TECHNICAL DETAILS.  This paragraph is really for our followers who are into bioscience.  The Pfizer-BioNTech vaccine is a messenger-RNA vaccine denoted as the BNT162b2 vaccine.  In this case the mRNA codes for the whole SARs-CoV-2 surface protein spike (that includes the receptor-binding domain – RBD – the protruding bits of the virus that lock on to proteins on the surface of human cells).  The mRNA is delivered by lipid nanoparticles (LNPs), a common delivery mode for mRNA vaccines, but this necessitates the cold storage requirements.  It works by injecting the vaccine into muscle cell where upon the mRNA makes SARs-CoV-2 viral protein spikes: the vaccinated person makes the virus' surface protein spike.  This tricks the person's immune system into thinking that the whole SARs-CoV-2 virus is present and so establishes an immune response.

In the second tranche of vaccines being developed from the US is one being developed by Moderna.  Moderna is based in Massachusetts and its vaccine appears to be 94.5% effective (which is very good).  It is likely to be priced around £28 (US$37) more than the Pfizer vaccine and a lot more expensive than Britain's Oxford-AstraZeneca ChAdOx1 nCoV-19 vaccine.  Though Moderna has never before manufactured a vaccine, January (2021) saw it approved for use in the UK and it will be able to produce a billion doses by the end of 2021.  The US has had an initial order of 100 million doses which can provide 50 million with a two-dose course.  The EU has an initial order of 80 million doses and the UK 17 million.
          TECHNICAL DETAILS.  This paragraph is really for our followers who are into bioscience.  The Moderna vaccine has been designated the mRNA-1273 vaccine.  Like the Pfizer-BioNTech BNT162b2 vaccine, the Moderna vaccine is a messenger-RNA vaccine that codes for the whole SARs-CoV-2 surface protein spike (that includes the receptor-binding domain – RBD – the protruding bits of the virus that lock on to proteins on the surface of human cells).  Again, like the Pfizer-BioNTech vaccine, the Moderna vaccine the mRNA is delivered by lipid nanoparticles (LNPs), a common delivery mode for mRNA vaccines.  However unlike the Pfizer-BioNTech BNT162b2 vaccine, the Moderna vaccine does not require very cold storage.  It can remain stable in a normal refrigerator for a month and in a typical household freezer for six months.

Among the next vaccines likely to be deployed – subject to safety confirmation – is from Belgium being developed by Janssen.  This is similar to the vaccine being developed by Britain's Oxford University with AstraZeneca reported below.
          TECHNICAL DETAILS.  This paragraph is really for our followers who are into bioscience.  The Janssen vaccine has been designated the Ad26CoVS1 vaccine (Adenovirus-26-CoronoVirus-Serum-1).  It is a replication incompetent (it will not replicate in human cells) vaccine using a weakened cold (adenovirus) type 26 (AdV26) augmented with the genetic code for the surface protein spikes of SARS-CoV-2 and (just as with the above vaccines) this fools the vaccinated person's immune system into thinking that the real SARS-CoV-2 virus is there and so the person develops an immune response.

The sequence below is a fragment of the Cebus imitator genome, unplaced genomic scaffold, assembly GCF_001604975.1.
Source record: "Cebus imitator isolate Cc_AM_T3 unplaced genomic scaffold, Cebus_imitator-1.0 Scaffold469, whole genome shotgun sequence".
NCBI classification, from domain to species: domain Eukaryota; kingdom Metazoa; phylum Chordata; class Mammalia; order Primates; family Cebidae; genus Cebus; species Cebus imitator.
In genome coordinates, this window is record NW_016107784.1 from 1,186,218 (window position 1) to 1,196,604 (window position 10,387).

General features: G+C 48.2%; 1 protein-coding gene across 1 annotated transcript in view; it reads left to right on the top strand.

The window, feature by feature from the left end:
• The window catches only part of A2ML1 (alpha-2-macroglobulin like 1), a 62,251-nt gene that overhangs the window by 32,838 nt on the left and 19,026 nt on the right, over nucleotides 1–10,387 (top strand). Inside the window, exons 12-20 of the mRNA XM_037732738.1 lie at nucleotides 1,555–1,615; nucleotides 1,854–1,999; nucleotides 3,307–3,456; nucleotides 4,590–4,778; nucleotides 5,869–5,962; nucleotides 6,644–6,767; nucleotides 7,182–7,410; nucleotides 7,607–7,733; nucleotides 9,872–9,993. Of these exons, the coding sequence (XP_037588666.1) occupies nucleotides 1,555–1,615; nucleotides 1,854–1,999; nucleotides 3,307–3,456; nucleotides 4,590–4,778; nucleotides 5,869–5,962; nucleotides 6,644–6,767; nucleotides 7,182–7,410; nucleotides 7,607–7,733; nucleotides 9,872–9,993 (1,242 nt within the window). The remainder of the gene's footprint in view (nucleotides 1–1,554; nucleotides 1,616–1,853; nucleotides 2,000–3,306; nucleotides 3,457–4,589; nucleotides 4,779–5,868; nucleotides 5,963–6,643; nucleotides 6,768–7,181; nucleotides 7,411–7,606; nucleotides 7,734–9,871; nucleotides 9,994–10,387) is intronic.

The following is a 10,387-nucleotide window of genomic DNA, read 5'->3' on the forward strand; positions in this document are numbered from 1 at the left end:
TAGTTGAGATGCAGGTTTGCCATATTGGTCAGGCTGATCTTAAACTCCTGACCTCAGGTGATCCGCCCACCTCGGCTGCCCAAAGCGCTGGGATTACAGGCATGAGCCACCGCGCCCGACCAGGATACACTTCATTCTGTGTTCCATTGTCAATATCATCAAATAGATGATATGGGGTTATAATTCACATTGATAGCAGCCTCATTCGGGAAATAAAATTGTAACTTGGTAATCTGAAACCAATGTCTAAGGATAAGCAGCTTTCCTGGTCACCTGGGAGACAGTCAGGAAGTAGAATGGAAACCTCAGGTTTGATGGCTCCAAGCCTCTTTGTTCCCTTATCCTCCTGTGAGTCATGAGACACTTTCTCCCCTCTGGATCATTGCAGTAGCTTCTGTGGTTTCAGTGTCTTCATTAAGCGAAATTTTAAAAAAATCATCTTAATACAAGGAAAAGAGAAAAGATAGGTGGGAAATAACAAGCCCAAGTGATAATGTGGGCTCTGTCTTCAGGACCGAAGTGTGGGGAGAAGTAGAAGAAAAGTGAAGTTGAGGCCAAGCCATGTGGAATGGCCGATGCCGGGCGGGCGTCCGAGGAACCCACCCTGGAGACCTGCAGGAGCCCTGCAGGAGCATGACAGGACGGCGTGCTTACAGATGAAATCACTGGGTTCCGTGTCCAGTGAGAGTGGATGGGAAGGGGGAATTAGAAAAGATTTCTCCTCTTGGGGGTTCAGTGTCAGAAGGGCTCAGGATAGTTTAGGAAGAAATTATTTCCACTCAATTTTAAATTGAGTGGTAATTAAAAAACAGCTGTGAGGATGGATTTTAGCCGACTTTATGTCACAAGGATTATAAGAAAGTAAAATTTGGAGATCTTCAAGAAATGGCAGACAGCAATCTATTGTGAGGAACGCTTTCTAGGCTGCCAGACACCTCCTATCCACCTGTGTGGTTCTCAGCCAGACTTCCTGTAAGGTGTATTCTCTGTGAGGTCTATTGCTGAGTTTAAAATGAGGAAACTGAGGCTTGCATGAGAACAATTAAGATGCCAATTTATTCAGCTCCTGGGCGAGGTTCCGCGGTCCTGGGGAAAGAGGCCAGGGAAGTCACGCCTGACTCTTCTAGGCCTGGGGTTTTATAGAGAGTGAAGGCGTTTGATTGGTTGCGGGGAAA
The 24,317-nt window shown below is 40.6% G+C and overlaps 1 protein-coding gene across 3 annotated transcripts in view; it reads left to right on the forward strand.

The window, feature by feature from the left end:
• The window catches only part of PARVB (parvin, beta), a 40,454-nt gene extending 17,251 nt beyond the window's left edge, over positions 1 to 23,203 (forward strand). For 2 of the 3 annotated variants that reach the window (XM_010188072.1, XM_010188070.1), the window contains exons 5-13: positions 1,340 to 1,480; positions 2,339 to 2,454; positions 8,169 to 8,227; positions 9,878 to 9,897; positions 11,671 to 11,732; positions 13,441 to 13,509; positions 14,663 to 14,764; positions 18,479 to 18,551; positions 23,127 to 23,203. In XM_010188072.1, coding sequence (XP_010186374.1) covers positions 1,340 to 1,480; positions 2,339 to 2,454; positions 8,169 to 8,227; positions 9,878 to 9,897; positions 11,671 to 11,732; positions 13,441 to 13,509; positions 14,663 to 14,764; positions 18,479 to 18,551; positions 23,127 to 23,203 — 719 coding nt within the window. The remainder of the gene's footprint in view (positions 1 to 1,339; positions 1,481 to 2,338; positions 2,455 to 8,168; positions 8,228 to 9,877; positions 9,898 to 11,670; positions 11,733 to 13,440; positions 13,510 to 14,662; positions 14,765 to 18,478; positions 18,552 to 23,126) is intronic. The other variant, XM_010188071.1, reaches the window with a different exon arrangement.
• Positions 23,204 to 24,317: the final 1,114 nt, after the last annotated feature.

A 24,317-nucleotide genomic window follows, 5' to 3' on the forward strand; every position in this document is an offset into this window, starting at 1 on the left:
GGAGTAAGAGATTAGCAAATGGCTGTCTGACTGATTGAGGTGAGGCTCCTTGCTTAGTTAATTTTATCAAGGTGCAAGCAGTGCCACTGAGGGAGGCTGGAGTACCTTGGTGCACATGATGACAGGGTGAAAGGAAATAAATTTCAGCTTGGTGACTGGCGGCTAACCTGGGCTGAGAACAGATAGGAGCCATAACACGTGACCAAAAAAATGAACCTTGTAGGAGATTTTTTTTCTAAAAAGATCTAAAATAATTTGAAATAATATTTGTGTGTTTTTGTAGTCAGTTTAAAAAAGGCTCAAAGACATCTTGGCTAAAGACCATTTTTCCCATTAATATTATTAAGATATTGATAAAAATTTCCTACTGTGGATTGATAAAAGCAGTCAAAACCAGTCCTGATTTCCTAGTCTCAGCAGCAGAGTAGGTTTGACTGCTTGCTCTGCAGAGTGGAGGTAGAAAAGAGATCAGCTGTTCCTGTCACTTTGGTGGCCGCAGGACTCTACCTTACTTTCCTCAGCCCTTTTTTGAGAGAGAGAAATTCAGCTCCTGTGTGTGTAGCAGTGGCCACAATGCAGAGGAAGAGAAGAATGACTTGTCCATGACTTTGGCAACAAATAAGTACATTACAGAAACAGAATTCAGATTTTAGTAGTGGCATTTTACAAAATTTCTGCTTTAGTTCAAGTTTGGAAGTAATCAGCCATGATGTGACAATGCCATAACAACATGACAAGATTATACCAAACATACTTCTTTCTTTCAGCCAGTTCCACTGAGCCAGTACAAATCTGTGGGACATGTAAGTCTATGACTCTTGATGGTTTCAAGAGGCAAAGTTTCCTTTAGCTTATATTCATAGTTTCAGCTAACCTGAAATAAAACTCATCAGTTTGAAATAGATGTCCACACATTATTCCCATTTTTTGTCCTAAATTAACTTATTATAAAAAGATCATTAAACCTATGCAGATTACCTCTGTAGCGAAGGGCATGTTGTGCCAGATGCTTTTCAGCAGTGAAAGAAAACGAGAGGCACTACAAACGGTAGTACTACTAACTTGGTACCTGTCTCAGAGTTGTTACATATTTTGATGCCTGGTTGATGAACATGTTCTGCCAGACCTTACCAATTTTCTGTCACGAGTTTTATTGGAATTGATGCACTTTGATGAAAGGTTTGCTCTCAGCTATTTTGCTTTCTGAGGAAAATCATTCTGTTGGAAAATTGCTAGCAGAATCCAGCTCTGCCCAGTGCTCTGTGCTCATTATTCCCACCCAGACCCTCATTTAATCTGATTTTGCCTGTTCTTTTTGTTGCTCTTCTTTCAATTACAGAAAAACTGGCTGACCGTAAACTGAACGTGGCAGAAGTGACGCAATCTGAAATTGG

Also being deployed is Britain's University of Oxford and AstraZeneca with India's Serum Institute vaccine.  Oxford U. researchers have developed the vaccine, the Serum Institute has been involved in non-European manufacture, while AstraZeneca in the UK is providing European mass production roll out.  Results from trials indicate that it is effective with the elderly (over 70s). This last is a concern with some of the other vaccines.  Interim phase II/phase III trial results indicated that two full dose shots are around 62% effective: 62% do not go on to get CoVID-19 following SARS-CoV-2 infection and of those that do, none expressed the more severe symptoms and there were no fatalities.  However, a small cadre of those trials received half a dose followed by a booster of a full dose a few weeks later and this appears to have around 90% efficacy.  This result needs to be treated with caution as the statistical confidence error with such a small cadre is large. Consequently, it was decided in November to run another, larger phase III trial of the half-dose followed by a full-dose booster course. The good news is that of those in the trial, irrespective of the doses they received, none that went on to express CoVID-19 did no seriously: nobody required hospitalisation and nobody died. The subsequent trials seem to be satisfactory – though none at SF² Concatenation has seen any research papers or journal review articiles on the later trials. The vaccine has since been approved for use in the UK. (See Cohen, J. (2020) Amid the cheering, some vaccines face questions. Science, vol. 370, p1,151  and  Callaway, E. (2020) Oxford CoVID vaccine results puzzle scientists. Nature, vol. 588, p16-8.)
          The cost for the two-dose course is likely to be around £4.46 (US$5.80) which for UK citizens is paid for by the NHS (National Health Service). The UK has advance-bought 100 million doses (enough for 50 million people).